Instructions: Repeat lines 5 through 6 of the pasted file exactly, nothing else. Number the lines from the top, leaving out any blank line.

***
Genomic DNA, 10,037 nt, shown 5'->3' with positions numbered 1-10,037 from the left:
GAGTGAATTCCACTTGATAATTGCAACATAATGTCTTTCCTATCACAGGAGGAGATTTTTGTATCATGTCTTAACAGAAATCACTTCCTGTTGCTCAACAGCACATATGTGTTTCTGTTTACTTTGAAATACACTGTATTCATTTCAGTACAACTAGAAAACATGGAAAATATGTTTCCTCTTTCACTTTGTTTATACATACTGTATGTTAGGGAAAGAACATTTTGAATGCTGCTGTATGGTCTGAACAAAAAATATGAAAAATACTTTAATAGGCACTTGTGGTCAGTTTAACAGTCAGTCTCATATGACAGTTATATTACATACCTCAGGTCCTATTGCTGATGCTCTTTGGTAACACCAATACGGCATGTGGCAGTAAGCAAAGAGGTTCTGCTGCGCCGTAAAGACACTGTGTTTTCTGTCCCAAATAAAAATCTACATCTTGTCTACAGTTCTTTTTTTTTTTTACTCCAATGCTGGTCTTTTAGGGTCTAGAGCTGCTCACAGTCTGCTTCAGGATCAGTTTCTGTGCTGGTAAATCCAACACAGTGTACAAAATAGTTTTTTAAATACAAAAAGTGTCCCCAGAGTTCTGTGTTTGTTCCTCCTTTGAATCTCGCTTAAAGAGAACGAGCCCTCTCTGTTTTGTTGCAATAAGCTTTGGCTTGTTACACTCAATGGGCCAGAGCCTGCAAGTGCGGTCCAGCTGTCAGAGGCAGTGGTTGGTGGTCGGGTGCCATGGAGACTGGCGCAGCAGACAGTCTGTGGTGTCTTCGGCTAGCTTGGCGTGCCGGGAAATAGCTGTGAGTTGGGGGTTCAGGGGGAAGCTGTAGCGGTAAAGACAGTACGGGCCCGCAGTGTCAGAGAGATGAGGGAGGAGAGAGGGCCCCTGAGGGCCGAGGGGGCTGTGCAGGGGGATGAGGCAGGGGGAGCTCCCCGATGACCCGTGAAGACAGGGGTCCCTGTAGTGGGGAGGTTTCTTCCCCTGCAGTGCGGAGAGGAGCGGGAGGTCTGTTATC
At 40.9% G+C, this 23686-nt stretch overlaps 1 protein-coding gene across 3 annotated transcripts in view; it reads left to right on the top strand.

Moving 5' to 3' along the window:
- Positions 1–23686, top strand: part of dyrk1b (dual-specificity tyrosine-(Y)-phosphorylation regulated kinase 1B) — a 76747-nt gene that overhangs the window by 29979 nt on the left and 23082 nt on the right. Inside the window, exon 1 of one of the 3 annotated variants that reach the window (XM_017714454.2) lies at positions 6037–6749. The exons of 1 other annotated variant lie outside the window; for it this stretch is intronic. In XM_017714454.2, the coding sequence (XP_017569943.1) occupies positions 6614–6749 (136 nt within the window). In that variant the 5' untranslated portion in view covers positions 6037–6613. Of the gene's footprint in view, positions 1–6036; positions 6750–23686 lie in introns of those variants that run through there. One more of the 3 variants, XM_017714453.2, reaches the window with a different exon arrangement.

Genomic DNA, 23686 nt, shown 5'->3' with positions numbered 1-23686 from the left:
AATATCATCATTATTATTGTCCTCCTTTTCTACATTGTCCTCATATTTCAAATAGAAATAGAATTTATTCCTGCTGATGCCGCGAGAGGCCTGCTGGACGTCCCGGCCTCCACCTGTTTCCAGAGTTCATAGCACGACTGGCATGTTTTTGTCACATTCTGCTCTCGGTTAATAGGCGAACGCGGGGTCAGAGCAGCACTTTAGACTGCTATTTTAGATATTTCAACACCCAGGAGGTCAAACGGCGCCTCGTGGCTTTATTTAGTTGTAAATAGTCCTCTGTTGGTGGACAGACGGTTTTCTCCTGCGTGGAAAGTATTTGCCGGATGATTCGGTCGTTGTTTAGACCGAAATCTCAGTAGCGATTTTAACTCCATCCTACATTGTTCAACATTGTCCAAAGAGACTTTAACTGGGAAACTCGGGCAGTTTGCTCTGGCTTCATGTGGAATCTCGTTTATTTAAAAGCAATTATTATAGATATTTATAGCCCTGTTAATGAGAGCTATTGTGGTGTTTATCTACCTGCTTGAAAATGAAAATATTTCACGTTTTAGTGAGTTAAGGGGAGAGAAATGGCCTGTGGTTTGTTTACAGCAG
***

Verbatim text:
- Positions 1–23686, top strand: part of dyrk1b (dual-specificity tyrosine-(Y)-phosphorylation regulated kinase 1B) — a 76747-nt gene that overhangs the window by 29979 nt on the left and 23082 nt on the right. Inside the window, exon 1 of one of the 3 annotated variants that reach the window (XM_017714454.2) lies at positions 6037–6749. The exons of 1 other annotated variant lie outside the window; for it this stretch is intronic. In XM_017714454.2, the coding sequence (XP_017569943.1) occupies positions 6614–6749 (136 nt within the window). In that variant the 5' untranslated portion in view covers positions 6037–6613. Of the gene's footprint in view, positions 1–6036; positions 6750–23686 lie in introns of those variants that run through there. One more of the 3 variants, XM_017714453.2, reaches the window with a different exon arrangement.

Genomic DNA, 23686 nt, shown 5'->3' with positions numbered 1-23686 from the left: